Editorials

Whistleblowing in the NHS

BMJ 2015; 350 doi: http://dx.doi.org/10.1136/bmj.h2300 (Published 01 May 2015) Cite this as: BMJ 2015;350:h2300
  1. Kim Holt, consultant paediatrician
  1. 1Whittington Health, London, UK
  1. kim.holt{at}nhs.net

Time for a public inquiry to tackle ongoing problems with bullying, intimidation, and reprisals

Whistleblowing in the NHS is now a mainstream topic, thanks in part to two key reports published in the first three months of 2015: the Freedom to Speak Up review, chaired by Robert Francis, QC,1 and Anthony Hooper’s review into how cases involving whistleblowers are handled by the General Medical Council.2 Despite these reports, and the interest and attention of the secretary of state for health, the health select committee, and the media, speaking up about patient safety remains both a duty and a huge personal risk—a “catch 22” situation for health professionals that cannot be allowed to continue. Raising concerns without fear is central to patient safety, and much remains to be done to make it happen.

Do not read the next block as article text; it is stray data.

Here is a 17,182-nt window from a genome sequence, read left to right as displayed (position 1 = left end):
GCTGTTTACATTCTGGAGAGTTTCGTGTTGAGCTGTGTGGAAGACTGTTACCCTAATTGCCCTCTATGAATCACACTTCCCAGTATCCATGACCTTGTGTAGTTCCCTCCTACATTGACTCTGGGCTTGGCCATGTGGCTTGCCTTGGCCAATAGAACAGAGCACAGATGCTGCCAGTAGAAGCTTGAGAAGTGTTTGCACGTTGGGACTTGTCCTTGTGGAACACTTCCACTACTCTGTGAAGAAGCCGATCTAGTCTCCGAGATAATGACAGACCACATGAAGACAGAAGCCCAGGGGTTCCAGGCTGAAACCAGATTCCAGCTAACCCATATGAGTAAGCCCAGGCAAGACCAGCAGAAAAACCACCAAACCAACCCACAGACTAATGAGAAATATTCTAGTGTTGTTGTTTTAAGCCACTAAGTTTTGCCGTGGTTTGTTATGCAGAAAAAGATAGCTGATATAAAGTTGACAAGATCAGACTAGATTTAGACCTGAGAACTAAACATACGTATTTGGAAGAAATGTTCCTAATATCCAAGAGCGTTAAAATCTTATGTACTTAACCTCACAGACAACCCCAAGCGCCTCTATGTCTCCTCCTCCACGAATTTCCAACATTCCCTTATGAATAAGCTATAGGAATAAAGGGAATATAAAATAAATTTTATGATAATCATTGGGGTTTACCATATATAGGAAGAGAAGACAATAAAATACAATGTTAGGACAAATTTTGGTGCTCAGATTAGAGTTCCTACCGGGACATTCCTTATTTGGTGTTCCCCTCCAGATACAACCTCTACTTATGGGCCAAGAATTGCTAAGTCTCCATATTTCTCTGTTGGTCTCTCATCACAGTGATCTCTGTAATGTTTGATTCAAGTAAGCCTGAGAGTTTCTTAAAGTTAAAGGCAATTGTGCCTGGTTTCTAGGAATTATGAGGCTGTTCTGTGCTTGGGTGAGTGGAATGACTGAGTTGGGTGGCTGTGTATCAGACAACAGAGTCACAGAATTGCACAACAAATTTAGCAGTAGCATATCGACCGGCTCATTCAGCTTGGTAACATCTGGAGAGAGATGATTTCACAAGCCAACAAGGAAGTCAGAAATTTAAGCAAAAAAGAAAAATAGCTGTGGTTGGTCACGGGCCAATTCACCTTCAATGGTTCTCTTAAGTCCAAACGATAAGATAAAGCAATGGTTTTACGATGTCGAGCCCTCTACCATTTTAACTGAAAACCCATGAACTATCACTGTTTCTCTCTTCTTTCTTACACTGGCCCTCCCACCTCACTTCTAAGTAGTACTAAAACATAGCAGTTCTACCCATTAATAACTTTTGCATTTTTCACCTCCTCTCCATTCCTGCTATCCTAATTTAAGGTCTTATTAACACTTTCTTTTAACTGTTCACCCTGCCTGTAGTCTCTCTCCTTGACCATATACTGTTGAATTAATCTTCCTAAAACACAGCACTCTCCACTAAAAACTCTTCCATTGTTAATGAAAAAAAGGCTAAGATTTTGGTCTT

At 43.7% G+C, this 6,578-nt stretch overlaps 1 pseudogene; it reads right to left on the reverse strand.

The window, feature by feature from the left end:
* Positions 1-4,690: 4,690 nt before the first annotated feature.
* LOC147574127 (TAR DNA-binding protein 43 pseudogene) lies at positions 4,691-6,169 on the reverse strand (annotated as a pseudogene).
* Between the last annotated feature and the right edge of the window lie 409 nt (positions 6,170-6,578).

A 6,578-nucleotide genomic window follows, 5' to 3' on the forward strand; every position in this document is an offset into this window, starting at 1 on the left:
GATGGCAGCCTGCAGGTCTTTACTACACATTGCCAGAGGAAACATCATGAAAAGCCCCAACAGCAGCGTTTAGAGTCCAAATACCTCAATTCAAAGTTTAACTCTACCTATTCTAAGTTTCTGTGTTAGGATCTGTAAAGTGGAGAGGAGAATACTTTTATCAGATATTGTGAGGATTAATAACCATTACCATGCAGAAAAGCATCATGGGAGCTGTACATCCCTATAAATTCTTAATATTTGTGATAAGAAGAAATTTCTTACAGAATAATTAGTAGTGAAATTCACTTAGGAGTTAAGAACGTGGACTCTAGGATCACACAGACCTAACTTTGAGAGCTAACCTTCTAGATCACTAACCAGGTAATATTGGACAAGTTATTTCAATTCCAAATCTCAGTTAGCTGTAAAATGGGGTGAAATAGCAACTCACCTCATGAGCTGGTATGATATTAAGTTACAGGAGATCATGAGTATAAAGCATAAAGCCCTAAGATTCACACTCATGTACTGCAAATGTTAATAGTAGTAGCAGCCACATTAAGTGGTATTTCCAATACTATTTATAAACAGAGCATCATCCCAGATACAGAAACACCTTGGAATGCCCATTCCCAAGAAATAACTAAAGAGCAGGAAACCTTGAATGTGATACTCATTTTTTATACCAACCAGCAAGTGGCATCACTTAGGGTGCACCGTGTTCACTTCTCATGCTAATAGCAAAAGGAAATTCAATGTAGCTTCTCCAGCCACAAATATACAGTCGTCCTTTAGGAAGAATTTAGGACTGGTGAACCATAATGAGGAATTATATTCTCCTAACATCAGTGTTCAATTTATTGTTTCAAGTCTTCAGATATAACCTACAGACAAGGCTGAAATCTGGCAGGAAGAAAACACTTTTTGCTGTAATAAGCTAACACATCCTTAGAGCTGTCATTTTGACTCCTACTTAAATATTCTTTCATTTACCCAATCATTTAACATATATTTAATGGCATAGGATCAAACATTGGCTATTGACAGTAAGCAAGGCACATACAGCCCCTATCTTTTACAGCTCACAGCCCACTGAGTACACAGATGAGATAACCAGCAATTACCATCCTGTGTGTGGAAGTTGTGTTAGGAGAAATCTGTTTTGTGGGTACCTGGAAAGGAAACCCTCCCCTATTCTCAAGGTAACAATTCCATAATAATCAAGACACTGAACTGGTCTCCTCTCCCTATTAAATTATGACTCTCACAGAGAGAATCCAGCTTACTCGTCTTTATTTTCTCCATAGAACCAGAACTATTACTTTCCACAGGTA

The Freedom to Speak Up review is clear that the NHS has a serious problem. Francis writes: “I have concluded that there is a culture within many parts of the NHS which deters staff from raising serious and sensitive concerns and which not infrequently has negative consequences for those brave enough to raise them.”

This conclusion was not reached lightly, but after …

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